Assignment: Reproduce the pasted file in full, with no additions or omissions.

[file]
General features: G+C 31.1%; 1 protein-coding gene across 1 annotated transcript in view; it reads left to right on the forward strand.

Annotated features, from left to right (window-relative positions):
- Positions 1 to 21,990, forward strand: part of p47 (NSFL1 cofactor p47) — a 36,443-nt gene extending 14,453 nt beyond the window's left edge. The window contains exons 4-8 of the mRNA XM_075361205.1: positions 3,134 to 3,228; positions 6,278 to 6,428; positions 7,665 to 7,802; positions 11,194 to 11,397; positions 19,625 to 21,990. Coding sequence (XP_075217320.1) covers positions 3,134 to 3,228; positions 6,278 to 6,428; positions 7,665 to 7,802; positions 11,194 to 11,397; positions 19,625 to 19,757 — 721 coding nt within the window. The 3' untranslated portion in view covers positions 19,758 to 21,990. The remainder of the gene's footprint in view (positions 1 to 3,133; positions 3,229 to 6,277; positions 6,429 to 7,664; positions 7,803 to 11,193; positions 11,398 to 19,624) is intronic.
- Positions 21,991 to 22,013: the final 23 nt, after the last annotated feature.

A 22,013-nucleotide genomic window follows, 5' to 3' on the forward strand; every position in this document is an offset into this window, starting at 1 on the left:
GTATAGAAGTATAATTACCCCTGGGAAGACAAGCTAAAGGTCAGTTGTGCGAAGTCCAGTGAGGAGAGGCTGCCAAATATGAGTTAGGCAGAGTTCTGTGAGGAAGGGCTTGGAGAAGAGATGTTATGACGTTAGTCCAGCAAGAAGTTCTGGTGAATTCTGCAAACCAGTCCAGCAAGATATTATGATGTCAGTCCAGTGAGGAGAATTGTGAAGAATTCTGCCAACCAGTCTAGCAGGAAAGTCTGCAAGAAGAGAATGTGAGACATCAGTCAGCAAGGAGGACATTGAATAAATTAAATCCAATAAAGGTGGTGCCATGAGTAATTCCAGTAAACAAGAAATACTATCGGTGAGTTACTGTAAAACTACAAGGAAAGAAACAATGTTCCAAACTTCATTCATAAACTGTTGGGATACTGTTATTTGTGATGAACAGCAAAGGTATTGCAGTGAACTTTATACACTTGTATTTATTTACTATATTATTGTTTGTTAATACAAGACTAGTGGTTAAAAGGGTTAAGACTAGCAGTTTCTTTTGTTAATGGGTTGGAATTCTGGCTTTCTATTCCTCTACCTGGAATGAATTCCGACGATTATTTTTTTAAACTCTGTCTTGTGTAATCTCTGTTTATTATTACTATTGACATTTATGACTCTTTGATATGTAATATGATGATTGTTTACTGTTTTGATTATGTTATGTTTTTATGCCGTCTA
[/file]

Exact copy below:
General features: G+C 31.1%; 1 protein-coding gene across 1 annotated transcript in view; it reads left to right on the forward strand.

Annotated features, from left to right (window-relative positions):
- Positions 1 to 21,990, forward strand: part of p47 (NSFL1 cofactor p47) — a 36,443-nt gene extending 14,453 nt beyond the window's left edge. The window contains exons 4-8 of the mRNA XM_075361205.1: positions 3,134 to 3,228; positions 6,278 to 6,428; positions 7,665 to 7,802; positions 11,194 to 11,397; positions 19,625 to 21,990. Coding sequence (XP_075217320.1) covers positions 3,134 to 3,228; positions 6,278 to 6,428; positions 7,665 to 7,802; positions 11,194 to 11,397; positions 19,625 to 19,757 — 721 coding nt within the window. The 3' untranslated portion in view covers positions 19,758 to 21,990. The remainder of the gene's footprint in view (positions 1 to 3,133; positions 3,229 to 6,277; positions 6,429 to 7,664; positions 7,803 to 11,193; positions 11,398 to 19,624) is intronic.
- Positions 21,991 to 22,013: the final 23 nt, after the last annotated feature.

A 22,013-nucleotide genomic window follows, 5' to 3' on the forward strand; every position in this document is an offset into this window, starting at 1 on the left:
GTATAGAAGTATAATTACCCCTGGGAAGACAAGCTAAAGGTCAGTTGTGCGAAGTCCAGTGAGGAGAGGCTGCCAAATATGAGTTAGGCAGAGTTCTGTGAGGAAGGGCTTGGAGAAGAGATGTTATGACGTTAGTCCAGCAAGAAGTTCTGGTGAATTCTGCAAACCAGTCCAGCAAGATATTATGATGTCAGTCCAGTGAGGAGAATTGTGAAGAATTCTGCCAACCAGTCTAGCAGGAAAGTCTGCAAGAAGAGAATGTGAGACATCAGTCAGCAAGGAGGACATTGAATAAATTAAATCCAATAAAGGTGGTGCCATGAGTAATTCCAGTAAACAAGAAATACTATCGGTGAGTTACTGTAAAACTACAAGGAAAGAAACAATGTTCCAAACTTCATTCATAAACTGTTGGGATACTGTTATTTGTGATGAACAGCAAAGGTATTGCAGTGAACTTTATACACTTGTATTTATTTACTATATTATTGTTTGTTAATACAAGACTAGTGGTTAAAAGGGTTAAGACTAGCAGTTTCTTTTGTTAATGGGTTGGAATTCTGGCTTTCTATTCCTCTACCTGGAATGAATTCCGACGATTATTTTTTTAAACTCTGTCTTGTGTAATCTCTGTTTATTATTACTATTGACATTTATGACTCTTTGATATGTAATATGATGATTGTTTACTGTTTTGATTATGTTATGTTTTTATGCCGTCTA